"Our research turned up evidence that another person nearly drowned in the same spot," Biaggi said. "We believe that should have alerted town officials to taking precautions to prevent a tragedy they knew could happen."
The Popows immigrated to the United States from Bulgaria about 17 years ago, shortly after their marriage.
``I begged him not to go into the water because it's winter,'' Veneta
Biaggi said even if his client made those comments, "that still doesn't absolve the town of its negligence in Mr. Popow's death."
Named in the lawsuit are several current and former town firefighters, including Deputy Fire Chief Michael Hostetter, and Recreation Director Patricia Patusky.
The suit claims Stoil Popow's death was "a result of the negligence and carelessness" of the town in "failing to adequately warn the deceased and others of the hazardous and unsafe conditions present at Long Beach West and the surrounding waters of Long Island Sound."
The suit further states that Popow's death occurred because of Stratford's "failure to post warning signs, inviting the public to use Long Beach when there were no lifeguards on duty, failing to close the beach and or erect barriers limiting the public's access to the beach."
Also, the suit claims town firefighters efforts to rescue the drowning victim were carried out "with inadequate and or defective equipment incapable for completing a rescue in the conditions confronting the decedent."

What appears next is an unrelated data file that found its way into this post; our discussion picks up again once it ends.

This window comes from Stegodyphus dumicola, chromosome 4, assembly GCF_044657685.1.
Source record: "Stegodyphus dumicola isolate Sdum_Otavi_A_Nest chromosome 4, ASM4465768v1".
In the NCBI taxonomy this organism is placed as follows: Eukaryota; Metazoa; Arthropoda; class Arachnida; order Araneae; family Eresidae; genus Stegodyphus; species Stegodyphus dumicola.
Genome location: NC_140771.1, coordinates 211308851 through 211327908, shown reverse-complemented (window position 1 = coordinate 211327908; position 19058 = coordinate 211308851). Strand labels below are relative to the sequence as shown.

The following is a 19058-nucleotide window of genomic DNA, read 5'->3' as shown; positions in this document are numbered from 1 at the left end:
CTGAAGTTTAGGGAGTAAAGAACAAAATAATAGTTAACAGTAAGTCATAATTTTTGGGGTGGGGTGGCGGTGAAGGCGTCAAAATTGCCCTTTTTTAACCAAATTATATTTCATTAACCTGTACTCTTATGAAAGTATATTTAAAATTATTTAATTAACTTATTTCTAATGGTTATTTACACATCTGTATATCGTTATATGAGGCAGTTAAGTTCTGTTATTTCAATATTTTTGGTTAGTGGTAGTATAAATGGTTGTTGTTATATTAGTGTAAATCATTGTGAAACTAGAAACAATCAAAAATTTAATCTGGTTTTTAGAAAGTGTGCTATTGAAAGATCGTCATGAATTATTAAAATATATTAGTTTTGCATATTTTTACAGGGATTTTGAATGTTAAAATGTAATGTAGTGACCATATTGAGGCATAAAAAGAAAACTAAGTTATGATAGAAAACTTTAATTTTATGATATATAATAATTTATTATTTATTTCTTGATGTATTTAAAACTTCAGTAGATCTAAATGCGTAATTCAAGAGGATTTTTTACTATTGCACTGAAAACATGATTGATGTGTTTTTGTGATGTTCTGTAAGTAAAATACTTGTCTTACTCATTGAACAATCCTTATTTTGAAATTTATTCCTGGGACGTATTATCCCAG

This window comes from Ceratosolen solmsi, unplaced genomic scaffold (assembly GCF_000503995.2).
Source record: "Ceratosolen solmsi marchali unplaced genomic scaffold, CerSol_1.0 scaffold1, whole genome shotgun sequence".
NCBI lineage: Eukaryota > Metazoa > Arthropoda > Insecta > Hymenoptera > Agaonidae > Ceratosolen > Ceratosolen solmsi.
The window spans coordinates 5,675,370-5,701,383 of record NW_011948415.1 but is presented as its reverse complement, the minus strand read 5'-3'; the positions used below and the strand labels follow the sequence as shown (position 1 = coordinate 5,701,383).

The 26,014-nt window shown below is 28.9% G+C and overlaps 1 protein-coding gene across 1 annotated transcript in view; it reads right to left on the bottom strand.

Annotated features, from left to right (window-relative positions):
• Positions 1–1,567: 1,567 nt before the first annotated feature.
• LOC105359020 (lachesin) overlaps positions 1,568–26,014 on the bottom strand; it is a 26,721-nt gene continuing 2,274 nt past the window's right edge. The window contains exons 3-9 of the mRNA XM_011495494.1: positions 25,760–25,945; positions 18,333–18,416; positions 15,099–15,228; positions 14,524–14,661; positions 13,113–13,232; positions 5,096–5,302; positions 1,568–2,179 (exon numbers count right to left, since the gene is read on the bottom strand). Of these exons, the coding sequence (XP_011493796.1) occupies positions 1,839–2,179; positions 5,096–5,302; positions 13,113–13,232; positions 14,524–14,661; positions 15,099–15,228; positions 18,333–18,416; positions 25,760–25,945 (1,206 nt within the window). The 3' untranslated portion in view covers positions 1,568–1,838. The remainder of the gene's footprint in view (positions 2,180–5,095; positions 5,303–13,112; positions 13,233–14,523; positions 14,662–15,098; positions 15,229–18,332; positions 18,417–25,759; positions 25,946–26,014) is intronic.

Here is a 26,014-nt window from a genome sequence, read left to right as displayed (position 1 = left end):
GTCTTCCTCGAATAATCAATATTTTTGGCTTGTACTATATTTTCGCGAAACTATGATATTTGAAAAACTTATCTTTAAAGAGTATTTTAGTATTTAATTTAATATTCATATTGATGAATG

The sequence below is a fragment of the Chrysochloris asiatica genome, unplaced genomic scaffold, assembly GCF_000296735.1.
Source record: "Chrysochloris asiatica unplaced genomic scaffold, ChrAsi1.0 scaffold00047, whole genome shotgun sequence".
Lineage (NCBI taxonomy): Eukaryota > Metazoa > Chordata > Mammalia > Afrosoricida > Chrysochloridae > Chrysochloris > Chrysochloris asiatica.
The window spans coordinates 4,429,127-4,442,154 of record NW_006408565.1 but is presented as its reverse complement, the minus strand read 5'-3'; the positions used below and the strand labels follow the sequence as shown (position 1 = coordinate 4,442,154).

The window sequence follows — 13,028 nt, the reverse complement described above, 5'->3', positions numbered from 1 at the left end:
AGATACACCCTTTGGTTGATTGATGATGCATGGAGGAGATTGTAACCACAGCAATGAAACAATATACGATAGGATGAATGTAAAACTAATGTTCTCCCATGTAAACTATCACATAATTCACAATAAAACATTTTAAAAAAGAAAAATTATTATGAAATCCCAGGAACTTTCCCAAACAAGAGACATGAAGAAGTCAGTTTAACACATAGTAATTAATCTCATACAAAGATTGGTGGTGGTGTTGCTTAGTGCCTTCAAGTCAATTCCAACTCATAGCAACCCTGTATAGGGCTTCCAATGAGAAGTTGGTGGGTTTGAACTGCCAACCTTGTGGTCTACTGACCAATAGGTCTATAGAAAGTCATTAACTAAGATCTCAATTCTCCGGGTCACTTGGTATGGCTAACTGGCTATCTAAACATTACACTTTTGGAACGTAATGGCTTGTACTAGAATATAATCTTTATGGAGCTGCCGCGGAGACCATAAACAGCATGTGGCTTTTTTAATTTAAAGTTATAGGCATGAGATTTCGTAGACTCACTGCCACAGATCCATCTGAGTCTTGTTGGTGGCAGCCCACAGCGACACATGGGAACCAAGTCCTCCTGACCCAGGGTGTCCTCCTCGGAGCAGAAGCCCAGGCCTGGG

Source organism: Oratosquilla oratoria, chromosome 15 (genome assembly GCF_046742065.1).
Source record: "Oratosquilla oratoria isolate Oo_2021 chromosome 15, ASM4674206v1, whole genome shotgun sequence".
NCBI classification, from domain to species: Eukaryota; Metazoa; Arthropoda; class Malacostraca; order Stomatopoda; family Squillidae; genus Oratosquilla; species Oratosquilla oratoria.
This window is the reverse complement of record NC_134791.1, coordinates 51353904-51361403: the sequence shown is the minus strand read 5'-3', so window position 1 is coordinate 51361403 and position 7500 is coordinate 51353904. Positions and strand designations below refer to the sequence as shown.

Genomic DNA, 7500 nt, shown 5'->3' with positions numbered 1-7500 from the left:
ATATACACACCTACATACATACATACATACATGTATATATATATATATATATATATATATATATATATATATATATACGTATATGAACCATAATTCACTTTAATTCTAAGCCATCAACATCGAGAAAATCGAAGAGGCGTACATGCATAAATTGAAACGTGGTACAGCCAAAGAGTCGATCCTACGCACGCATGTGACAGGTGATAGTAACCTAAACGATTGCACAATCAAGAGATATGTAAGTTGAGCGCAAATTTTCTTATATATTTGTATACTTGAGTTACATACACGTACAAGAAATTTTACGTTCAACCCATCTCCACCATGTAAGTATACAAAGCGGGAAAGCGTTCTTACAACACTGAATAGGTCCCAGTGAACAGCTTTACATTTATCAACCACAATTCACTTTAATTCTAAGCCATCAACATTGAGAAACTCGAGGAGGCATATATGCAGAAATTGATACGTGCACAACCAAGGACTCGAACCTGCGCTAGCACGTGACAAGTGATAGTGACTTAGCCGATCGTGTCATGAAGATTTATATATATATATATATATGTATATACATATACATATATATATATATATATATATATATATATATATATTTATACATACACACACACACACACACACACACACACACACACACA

Town Attorney Richard Buturla dismissed the suit's validity.
"We strongly deny all allegations and will rigorously defend the town in court," he said. "We do not believe there was any negligence on the part of the town."
Popow was a professional skier in his native Bulgaria and, after he drowned in a weekend kitesurfing accident, his widow and friends waged a worldwide effort to raise money to send his body back home for burial.
Biaggi said Friday that effort was successful and Popow was buried in his native land.
Friends and relatives described Popow at the time as an athletic man who could swim 15 miles.
Popow said after her husband drowned that he practiced kitesurfing more than three times a week. ``He was preparing himself to enter professional competitions,'' she said after his death, adding that her husband also "had experience in windsurfing and snowboarding. "
I can't begin to tell you how upset this makes me. Let me begin by saying that I consider Stoil's death a tragedy. He made several misjudgments that anyone could have made, including myself. There is no blame, or negligence, in his death.
I also windsurfed that same day. Wind forecasts were predicting a strong cold front from the North West that afternoon. We sailed from Stehle to take advantage of the wind shift. It was one of the best days sailing I remember.
My wife understands how much I love and respect the water. I hope she would never let some Lawyer talk her into filing a lawsuit that will jeopardize everyones beach access for decades.
I understand Stoil's wife is in pain. But this is not the answer.
Sunday, December 9, 2007
Saturday, December 8, 2007
On my way back I saw Garry heading out on "Winds of Change". It's nice to see another Alberg design out on the bay. I don't think I'd like a new boat. I'd be too paranoid that some one would smack into me again. I mean it's like hitting a parked car! Of course I've hit stuff too. When I was young and indestructible. It's just that I took responsibility for my actions. I guess people don't do that anymore.